The CLI MN East Metro Group invites you to join their Happy Hour on Thursday June 13 from 4 – 6:30 pm

Title: CLI Summer Social – Mississippi River Boat Cruise
Date: Wednesday, July 17, 2024
Time: 5:30 PM – 9:00 PM
Location:
The Boat: Magnolia Blossom Cruises
2500 Crosby Farm Road, St Paul, MN 55116
Parking: Public Parking is available at the site. When you pull into the marina, you and your guests will park in the parking lot and walk through the gate, the boat is located slightly to the right. The Magnolia Blossom is the only commercial boat in the marina.
Boarding: Starts at 5:30pm. The boat will depart promptly at 6pm.
Registration Fee: $45
CLI Emeritus & Student Members: $25
Sponsors per benefit package
Menu: Firecracker chicken skewers, BBQ meatballs, jumbo shrimp with cocktail sauce, fresh vegetables, chicken salad, artisan cheeses wit crackers, bruschetta. Cash Bar.
Who Should Attend: CLI members, family, and guests.
Social Committee Chairs:
Brian Burns | brian@mnrelationshiprepair.com
Brett Leschinsky| Brett@mortgageforest.com

For questions on registration contact: Sandy Beeson: cli@collaborativlaw.org

CLI MN Member Social Sponsors
Brittany Pearson | Pearson Family Law PLLC
Rebecca Randen | RANDEN, CHAKIROV & GROTKIN LLC
Katrina Viegas | Beaumier Trogdon Orman Hurd & Viegas PLLP
Amy Wolff | AJW Financial, Inc.

Thank you to our Annual Partner Sponsors for their continuing support of CLI!

Topic Title: Financial Fluency for Family Lawyers: Retirement Projections, Tax Planning and More
Date: Thursday, June 6, 2024
Time:
11:30 AM Attendees login
11:40 AM Welcome and introductions
11:45 AM Presentation begins
1:00 PM Presentation end
Location: Zoom.
Link will be provided in the confirmation email once you  are registered.
Description: This fast-moving session will help you gain insights into the current market landscape, including election year influences, and provide strategies for handling market volatility. We’ll explore behavioral finance and its impact on decision-making during divorce. Elevate your comprehension of long-term retirement projections, including social security and considerations for longevity. And we’ll cover top hits on maximizing assets through effective tax planning.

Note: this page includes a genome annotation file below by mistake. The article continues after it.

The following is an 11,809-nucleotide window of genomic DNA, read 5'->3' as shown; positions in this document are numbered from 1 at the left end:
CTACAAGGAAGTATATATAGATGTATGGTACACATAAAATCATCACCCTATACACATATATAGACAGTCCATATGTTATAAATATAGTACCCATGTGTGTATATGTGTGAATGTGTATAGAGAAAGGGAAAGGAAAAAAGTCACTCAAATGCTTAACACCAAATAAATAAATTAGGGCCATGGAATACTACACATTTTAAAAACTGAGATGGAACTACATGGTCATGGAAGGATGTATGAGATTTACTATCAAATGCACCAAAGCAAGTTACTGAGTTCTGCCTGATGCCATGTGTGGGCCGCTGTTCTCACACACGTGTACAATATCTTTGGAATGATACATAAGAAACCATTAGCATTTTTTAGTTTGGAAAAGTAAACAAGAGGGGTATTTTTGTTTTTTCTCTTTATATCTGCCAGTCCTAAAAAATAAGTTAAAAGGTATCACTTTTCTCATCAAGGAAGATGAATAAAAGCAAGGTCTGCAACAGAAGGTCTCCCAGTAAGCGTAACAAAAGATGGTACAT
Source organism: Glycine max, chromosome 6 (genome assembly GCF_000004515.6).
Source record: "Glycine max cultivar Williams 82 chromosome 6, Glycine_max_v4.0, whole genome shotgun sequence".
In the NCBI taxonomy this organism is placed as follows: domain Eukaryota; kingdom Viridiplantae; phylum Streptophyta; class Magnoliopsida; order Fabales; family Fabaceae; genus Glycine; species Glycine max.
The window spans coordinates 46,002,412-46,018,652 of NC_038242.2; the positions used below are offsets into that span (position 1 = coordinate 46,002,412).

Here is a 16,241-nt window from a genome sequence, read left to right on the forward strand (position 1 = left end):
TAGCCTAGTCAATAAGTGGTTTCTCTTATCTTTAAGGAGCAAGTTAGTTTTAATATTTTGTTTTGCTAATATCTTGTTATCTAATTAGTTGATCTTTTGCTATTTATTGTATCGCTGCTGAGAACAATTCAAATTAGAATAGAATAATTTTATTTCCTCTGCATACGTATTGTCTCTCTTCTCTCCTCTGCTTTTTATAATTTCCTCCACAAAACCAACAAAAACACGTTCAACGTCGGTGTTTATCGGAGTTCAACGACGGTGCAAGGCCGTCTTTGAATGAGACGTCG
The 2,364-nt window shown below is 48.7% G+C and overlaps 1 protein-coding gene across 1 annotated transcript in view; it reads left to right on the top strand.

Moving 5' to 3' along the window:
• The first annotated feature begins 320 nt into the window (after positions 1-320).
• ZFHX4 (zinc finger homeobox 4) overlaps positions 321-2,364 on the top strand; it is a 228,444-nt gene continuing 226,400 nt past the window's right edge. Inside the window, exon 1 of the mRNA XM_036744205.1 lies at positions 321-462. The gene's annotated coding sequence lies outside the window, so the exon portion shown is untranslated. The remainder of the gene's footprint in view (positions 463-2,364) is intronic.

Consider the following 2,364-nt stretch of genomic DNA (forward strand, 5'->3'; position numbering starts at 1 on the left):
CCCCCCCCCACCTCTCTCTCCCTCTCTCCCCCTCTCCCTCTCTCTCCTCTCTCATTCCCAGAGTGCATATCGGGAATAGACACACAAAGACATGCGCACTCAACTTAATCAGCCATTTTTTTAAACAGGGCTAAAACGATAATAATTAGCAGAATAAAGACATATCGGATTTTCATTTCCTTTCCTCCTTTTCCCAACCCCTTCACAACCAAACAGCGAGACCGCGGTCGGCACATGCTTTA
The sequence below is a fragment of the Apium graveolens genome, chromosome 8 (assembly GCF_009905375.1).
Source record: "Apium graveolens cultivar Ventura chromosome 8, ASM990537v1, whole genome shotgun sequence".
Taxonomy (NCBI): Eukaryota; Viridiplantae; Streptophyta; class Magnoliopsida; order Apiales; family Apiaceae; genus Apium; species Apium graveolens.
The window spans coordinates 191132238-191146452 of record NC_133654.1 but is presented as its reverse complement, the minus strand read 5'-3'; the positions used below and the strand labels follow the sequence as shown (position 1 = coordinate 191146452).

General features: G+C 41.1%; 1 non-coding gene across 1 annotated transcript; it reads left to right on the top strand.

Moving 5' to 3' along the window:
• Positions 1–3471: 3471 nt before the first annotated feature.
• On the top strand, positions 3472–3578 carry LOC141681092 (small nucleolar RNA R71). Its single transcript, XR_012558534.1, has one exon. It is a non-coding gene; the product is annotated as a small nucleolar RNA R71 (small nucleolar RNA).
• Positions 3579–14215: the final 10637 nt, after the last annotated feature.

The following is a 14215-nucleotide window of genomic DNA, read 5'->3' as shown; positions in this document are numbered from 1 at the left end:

Speakers:
Amy J. Wolff, CFP®, CDFA®
Chad Olson, CFP®, CDFA®
AJW Financial | www.ajwfinancial.com
CE Credits: 1.25 CLE credits APPROVED
Cost:
CLI Members: $25.00
Non CLI Members: $45.00
CLI Student & Emeritus members, and CLI Sponsors No charge

Who Should Attend: CLI Members, Family Law Professionals
Educational Level: Overview
Training Committee Chairs:
Louise Livesay-Al | louise@livesaylawoffice.com
Rebecca Randen | rebecca@rcglawoffice.com
For questions on registration contact: 
Sandy Beeson: cli@collaborativlaw.org

Every December our Collaborative community has a wonderful opportunity to gather for our Annual Forum.
The Forum is a time and place to connect with colleagues, become informed and educated about important professional topics, regenerate our passion and enthusiasm for our Collaborative work, and have fun!
You won’t want to miss this opportunity. We so look forward to seeing you and hope you will join us!

Event Details:
What: CLI Minnesota Forum 2023
Theme: Creativity in Collaborative Practice
Dates & Times:
Thursday, December 7, 2023
8:30 AM – 4:15 PM Educational sessions, time with exhibitors
3:15 PM Special Breakout session for students and non-member professionals to learn more about Collaborative Practice.
4:15 PM Happy Hour
6:00 PM Dinner
7:30 PM AJW Fun Factor
Friday, December 8, 2023
8:30 AM – 12:00 PM Annual Meeting, educational sessions
Full Agenda: Click here
Location: InterContinental Saint Paul Riverfront Hotel |11Kellogg Blvd. East, Saint Paul, MN 55101
Menu:
BREAKFAST BOTH DAYS: Continental
LUNCH THURSDAY: Sandwich Shop Buffet:
DESSERT BUFFET: Cookies and bars
HAPPY HOUR APPETIZERS and CASH BAR
DINNER: Baby Beet and Arugula Salad with Candied Walnuts: Creamy Goat Cheese, Citrus, Orange-Vanilla Vinaigrette.
Choice of:
Sautéed Salmon | Paella Rice, Meyer Lemon Sabayon
Seared Chicken | Natural Pan Sauce, Smoked Gouda Mashed Potato
Butternut Squash Ravioli | Mascarpone Sage Cream Sauce, Sauteed Spinach, Balsamic Reduction
Dessert: Lemon Tart
Cost:
CLI members must login to their online account to receive member pricing.

ALL PACKAGES WITH HOTEL ROOMS ARE SOLD OUT.
PLEASE REGISTER WITOUT HOTEL AND CONTACT THE HOTEL DIRECTLY FOR AVAILABILITY OF A ROOM.

Both Days, with overnight, with dinner: SOLD OUT 

Both days, no overnight, with dinner: